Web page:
Anne O'Connell Solicitors | View firm profile
In the recent decision of the Labour Court in the case of Kevin Roberts v United Parcel Service of Ireland Ltd, ADE/20/115, the Court overturned the decision of the WRC Adjudicator, deciding that the dismissal of Complainant was discriminatory dismissal, and he was not afforded reasonable accommodation.
Facts: The Complainant was employed by the Respondent from October 1986 until his dismissal in August 2019. At the time of his dismissal he was a senior manager deployed as a solutions manager and the role involved extensive travel in Ireland and abroad. Due to medical reasons, which were not disputed, the Complainant was unable to continue with the amount of travel his job involved. The Respondent advised the Complainant that there was no other suitable roles available and subsequently informed the Complainant on 1 July 2019 that he was being dismissed due to incapability. The decision was appealed and upheld.
Decision of the WRC: The Complainant lodged a complaint with the WRC claiming that the Respondent had breached his rights under the Employment Equality Acts (the “Acts”) by failing to provide him with any ‘reasonable accommodation’ and a second complaint of discriminatory dismissal. The WRC found that the complaint of discriminatory dismissal was not well founded but that the Complainant’s right to reasonable accommodation had not been met and was awarded €20,000 in compensation
Decision of the Labour Court: The Complainant gave a substantive account of his medical history at the hearing and the Court accepted that there was no dispute about the fact that the Complainant has a disability. As a result of his disability he was unable to travel to the extent required in his job. He sought to return to work. He was assessed as medically fit to return to work subject to him not being required to engage in travel and subject to adjustments in his responsibilities. The Court concluded that was not accommodated.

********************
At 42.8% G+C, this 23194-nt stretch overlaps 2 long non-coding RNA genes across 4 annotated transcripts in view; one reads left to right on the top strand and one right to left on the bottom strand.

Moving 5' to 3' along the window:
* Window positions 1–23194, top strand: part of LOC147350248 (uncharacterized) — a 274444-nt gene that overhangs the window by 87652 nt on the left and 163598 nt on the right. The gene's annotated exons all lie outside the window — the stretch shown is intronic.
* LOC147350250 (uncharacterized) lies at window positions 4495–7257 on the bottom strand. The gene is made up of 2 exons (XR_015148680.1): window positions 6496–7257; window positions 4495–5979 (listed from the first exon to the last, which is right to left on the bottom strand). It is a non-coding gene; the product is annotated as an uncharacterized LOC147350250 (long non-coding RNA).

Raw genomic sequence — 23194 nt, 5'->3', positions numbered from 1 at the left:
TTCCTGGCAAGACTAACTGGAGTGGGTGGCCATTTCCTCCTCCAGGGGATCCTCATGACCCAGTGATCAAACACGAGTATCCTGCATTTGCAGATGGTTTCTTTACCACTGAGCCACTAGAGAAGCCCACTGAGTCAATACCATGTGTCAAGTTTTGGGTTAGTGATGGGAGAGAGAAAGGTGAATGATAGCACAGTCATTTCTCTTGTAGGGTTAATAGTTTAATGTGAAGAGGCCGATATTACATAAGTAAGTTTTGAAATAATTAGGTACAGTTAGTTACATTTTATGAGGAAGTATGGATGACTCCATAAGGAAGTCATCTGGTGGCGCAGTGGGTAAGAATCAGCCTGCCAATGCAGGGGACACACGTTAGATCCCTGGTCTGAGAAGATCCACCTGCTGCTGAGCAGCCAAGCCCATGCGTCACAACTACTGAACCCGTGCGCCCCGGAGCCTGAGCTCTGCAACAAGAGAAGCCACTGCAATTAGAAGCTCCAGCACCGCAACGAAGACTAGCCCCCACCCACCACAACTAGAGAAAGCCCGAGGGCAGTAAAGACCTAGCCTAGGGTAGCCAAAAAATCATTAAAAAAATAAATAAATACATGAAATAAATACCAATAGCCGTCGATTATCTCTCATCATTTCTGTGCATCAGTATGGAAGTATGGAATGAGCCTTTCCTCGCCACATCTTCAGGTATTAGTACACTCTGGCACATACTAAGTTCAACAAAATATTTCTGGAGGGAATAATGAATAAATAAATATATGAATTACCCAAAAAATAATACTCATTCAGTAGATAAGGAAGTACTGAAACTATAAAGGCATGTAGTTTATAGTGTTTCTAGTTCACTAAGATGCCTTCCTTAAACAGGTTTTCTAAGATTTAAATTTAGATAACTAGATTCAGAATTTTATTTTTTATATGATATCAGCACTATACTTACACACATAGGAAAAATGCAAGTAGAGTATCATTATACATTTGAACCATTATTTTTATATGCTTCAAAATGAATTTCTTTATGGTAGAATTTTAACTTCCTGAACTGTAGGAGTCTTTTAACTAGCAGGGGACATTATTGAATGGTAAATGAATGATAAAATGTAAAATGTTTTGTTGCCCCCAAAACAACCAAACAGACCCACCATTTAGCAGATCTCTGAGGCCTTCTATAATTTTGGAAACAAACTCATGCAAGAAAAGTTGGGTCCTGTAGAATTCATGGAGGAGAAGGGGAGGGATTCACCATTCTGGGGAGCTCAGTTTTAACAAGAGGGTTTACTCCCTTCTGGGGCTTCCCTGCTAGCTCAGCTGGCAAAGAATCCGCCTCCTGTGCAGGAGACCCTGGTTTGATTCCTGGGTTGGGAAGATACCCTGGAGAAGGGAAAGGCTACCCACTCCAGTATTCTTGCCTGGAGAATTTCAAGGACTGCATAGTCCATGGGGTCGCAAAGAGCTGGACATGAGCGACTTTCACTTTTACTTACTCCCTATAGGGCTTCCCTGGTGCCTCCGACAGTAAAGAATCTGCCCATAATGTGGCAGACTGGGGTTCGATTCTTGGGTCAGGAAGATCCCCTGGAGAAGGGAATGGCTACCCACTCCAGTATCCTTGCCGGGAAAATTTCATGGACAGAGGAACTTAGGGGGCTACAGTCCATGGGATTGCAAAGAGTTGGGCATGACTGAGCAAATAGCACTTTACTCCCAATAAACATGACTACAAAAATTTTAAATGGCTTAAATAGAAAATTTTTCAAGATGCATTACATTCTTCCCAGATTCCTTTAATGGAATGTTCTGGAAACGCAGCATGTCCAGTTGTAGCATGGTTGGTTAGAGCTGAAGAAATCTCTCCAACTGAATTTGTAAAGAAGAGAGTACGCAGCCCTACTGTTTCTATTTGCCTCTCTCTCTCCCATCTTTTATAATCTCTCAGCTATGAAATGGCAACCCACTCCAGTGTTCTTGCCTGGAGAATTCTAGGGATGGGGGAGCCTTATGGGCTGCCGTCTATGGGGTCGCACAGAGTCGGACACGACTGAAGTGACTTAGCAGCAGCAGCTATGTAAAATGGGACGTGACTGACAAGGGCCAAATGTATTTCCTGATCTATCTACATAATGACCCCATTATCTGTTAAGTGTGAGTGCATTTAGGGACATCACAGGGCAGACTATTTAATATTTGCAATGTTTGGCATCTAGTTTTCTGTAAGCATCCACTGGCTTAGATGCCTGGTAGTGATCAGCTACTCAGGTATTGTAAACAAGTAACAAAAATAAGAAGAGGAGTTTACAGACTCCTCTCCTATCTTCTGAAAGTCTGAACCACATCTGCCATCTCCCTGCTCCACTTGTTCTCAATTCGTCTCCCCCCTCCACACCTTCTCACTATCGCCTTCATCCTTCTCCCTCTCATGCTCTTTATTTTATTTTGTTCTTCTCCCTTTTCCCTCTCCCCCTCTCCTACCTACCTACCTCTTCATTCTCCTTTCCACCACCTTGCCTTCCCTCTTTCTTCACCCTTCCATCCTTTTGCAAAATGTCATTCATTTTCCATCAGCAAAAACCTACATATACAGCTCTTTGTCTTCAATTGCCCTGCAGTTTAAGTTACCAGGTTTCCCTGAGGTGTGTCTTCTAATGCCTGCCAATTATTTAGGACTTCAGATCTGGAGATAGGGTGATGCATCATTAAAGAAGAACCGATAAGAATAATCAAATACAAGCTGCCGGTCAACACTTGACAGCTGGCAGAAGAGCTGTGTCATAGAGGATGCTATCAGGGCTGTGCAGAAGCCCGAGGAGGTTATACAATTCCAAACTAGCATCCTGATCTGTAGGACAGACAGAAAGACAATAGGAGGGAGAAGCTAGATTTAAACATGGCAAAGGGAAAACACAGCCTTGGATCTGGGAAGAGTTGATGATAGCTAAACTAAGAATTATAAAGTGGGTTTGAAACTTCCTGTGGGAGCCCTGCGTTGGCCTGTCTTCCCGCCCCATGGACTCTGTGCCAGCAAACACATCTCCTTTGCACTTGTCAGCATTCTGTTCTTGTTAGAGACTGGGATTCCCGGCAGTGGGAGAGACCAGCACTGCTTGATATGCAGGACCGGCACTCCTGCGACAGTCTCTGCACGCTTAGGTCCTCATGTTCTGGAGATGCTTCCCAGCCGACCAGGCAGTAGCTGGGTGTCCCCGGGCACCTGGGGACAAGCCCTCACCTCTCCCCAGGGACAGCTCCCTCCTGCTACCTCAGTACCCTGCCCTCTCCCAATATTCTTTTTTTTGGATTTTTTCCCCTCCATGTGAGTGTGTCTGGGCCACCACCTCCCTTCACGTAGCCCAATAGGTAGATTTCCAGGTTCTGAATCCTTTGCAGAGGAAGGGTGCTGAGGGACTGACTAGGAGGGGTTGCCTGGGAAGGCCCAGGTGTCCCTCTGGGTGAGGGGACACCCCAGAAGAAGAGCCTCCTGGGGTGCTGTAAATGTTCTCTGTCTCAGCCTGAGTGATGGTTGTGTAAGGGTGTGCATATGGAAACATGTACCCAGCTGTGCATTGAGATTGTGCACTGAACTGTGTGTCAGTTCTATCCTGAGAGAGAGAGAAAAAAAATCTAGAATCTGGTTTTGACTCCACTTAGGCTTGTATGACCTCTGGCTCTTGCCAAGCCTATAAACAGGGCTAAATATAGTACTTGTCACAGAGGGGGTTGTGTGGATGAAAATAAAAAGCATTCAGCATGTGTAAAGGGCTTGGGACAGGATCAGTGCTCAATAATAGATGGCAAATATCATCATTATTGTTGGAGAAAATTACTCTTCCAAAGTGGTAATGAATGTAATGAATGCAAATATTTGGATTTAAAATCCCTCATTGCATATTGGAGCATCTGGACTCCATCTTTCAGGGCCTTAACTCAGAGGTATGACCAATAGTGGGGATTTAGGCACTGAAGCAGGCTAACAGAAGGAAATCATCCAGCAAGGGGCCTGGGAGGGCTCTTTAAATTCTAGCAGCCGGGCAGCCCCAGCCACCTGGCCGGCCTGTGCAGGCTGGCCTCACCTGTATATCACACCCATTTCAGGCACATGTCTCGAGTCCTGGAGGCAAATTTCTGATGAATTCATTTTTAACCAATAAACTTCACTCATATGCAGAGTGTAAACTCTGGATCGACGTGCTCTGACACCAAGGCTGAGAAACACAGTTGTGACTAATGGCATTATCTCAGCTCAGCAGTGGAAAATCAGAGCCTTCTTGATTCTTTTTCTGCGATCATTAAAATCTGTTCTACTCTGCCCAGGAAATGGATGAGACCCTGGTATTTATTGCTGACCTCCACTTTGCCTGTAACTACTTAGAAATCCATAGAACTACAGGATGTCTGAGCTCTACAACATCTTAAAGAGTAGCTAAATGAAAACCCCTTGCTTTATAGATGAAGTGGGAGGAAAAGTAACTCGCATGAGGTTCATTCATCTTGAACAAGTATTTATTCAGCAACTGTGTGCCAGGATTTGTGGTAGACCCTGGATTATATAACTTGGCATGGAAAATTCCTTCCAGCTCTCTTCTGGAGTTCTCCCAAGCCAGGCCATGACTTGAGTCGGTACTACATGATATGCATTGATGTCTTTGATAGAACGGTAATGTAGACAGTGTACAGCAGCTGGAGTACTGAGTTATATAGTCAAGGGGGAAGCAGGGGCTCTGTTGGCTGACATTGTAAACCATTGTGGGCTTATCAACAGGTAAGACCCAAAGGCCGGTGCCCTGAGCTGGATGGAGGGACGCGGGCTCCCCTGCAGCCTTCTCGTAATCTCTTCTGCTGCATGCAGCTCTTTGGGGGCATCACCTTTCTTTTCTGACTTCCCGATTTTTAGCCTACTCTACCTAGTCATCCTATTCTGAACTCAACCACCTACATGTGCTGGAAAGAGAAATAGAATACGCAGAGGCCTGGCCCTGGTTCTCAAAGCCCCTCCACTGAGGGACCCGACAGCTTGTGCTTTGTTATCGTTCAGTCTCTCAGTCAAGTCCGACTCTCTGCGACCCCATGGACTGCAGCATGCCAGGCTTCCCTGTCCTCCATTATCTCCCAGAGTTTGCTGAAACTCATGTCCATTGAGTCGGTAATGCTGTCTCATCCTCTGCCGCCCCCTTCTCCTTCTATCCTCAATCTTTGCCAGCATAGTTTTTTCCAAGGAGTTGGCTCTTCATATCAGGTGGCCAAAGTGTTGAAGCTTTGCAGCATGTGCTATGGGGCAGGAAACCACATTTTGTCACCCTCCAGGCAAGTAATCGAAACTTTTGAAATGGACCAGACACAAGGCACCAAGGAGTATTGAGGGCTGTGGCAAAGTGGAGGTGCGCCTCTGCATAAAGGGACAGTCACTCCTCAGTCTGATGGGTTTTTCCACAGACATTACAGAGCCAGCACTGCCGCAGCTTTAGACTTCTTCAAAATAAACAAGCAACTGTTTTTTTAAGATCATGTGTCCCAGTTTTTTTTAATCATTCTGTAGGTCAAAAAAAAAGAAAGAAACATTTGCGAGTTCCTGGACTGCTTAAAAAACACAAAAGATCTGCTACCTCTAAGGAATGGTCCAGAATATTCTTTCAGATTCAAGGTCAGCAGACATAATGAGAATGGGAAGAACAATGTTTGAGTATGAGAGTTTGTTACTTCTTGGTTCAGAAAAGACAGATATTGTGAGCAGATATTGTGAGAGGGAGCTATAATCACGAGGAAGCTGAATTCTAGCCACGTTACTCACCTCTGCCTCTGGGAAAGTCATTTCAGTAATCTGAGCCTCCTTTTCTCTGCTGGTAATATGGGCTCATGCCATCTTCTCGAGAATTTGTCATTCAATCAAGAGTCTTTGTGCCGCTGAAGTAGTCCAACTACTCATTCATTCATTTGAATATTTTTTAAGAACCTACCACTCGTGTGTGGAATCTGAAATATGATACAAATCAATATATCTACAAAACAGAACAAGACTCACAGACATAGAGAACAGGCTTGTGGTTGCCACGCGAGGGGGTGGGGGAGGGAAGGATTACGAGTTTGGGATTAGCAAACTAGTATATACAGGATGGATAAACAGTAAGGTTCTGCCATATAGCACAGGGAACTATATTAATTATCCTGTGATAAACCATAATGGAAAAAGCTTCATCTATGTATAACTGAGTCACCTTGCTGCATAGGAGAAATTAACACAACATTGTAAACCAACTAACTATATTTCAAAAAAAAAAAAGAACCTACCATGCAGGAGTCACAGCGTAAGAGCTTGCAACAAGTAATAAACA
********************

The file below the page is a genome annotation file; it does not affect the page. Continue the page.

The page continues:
In respect of the discriminatory dismissal the Labour Court commented that even if the Respondent was concerned about the long-term viability of attempting to have the job performed without this level of international travel, it was open to them to do a trial of such an approach on a time limited basis. If the Respondent had done so, either it would have proved that such an approach was viable or, alternatively, it would have provided them with the basis to argue to the Labour Court that it had proven it was not viable. The Court noted that as there was no hard evidence provided to the Court, beyond assertions, the Court was not satisfied that the Complainant would have been incapable of carrying out the necessary functions of the job if a reasonable accommodation had been provided. The Court therefore concluded that the Complainants rights under the Acts were breached resulting in discriminatory dismissal.
In assessing the level of compensation for the effects of the discrimination the Court noted that although there is no requirement on the Respondent to do so, alternative employment within the company was explored by the Respondent for the Complainant and had these attempts been successful the effects on the Complainant of the failure to meet his rights under the Acts would have been mitigated. The Complainant’s refusal to countenance anything other than employment at his existing salary level hampered the ability of the Respondent of its responsibility to adhere to the requirements of the Acts. Had the Complainant showed more flexibility, then the effects of the discrimination would not have been so severe and the Labour Court took this into account in assessing the level of compensation awarded.
The Court concluded that the appropriate award for the failure to provided reasonable accommodation and the consequential discriminatory dismissal was €75,000.
Takeaway for the Employers: This decision places an incredibly high burden of responsibility on employers to mitigate their responsibility regarding discriminatory dismissal. Employers should take note of the decision and consider implementing a trial period to assess whether altering a role to accommodate an employee with a disability is viable. It is also work noting that the employee’s lack of flexibility in respect of salary level of alternative positions reduced the level of the award made by the Labour Court.
Authors – Eva Lindsay and Anne O’Connell